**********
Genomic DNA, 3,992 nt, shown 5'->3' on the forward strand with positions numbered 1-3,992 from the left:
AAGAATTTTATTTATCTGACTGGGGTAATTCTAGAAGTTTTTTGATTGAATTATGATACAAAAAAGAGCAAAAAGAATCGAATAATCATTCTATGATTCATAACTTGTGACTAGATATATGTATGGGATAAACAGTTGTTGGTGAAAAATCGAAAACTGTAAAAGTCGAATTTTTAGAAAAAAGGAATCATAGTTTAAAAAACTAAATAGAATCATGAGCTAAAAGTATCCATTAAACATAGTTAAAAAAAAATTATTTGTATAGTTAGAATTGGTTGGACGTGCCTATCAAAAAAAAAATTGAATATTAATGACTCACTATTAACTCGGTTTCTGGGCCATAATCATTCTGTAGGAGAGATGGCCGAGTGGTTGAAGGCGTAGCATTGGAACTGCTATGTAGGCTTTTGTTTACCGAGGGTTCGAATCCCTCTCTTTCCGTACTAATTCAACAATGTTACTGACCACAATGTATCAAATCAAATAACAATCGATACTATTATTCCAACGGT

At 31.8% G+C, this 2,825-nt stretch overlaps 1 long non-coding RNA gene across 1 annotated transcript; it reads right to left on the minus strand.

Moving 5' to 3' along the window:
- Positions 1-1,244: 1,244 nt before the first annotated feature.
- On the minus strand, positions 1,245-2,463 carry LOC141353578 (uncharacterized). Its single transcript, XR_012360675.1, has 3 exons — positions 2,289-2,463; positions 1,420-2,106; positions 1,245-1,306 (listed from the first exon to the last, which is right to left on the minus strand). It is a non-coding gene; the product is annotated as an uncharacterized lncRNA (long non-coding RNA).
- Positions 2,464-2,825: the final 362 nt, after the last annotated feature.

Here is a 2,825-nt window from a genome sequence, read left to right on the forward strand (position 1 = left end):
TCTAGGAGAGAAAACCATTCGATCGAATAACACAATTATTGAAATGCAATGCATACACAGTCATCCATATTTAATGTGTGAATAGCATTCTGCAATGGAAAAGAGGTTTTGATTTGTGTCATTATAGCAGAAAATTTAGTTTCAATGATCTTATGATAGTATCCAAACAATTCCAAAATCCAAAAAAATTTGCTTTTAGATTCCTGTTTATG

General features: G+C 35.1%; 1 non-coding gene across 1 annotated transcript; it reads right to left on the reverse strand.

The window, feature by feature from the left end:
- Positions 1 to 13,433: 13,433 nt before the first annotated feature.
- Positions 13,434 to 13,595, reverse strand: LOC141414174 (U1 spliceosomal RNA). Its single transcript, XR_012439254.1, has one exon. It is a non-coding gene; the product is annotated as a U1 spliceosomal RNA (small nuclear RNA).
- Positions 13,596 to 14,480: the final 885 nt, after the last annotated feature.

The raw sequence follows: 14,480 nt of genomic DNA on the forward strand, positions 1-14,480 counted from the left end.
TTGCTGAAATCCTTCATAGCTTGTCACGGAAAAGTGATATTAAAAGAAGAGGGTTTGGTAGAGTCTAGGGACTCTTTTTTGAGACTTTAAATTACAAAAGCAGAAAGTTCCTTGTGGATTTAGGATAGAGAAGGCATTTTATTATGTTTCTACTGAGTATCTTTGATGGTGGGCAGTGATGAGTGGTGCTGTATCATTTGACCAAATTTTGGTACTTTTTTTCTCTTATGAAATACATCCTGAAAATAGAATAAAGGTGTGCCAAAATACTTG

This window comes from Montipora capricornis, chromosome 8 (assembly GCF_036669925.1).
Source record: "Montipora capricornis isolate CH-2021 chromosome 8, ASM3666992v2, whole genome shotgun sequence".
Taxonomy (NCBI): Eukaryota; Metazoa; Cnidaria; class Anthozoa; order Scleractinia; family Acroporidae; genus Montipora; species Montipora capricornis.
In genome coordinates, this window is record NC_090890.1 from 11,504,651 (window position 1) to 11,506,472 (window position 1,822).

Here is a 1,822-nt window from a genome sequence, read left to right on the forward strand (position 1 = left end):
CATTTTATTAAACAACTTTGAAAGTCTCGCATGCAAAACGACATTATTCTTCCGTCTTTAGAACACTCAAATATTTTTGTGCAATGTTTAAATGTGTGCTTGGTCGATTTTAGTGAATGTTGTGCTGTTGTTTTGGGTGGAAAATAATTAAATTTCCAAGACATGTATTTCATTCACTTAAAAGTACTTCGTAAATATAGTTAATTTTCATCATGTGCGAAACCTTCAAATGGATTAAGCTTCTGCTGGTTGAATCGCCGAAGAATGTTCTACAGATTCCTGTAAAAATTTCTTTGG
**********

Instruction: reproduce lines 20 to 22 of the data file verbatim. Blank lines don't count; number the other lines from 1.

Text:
In genome coordinates, this window is record NC_090890.1 from 11,504,651 (window position 1) to 11,506,472 (window position 1,822).

Here is a 1,822-nt window from a genome sequence, read left to right on the forward strand (position 1 = left end):
CATTTTATTAAACAACTTTGAAAGTCTCGCATGCAAAACGACATTATTCTTCCGTCTTTAGAACACTCAAATATTTTTGTGCAATGTTTAAATGTGTGCTTGGTCGATTTTAGTGAATGTTGTGCTGTTGTTTTGGGTGGAAAATAATTAAATTTCCAAGACATGTATTTCATTCACTTAAAAGTACTTCGTAAATATAGTTAATTTTCATCATGTGCGAAACCTTCAAATGGATTAAGCTTCTGCTGGTTGAATCGCCGAAGAATGTTCTACAGATTCCTGTAAAAATTTCTTTGG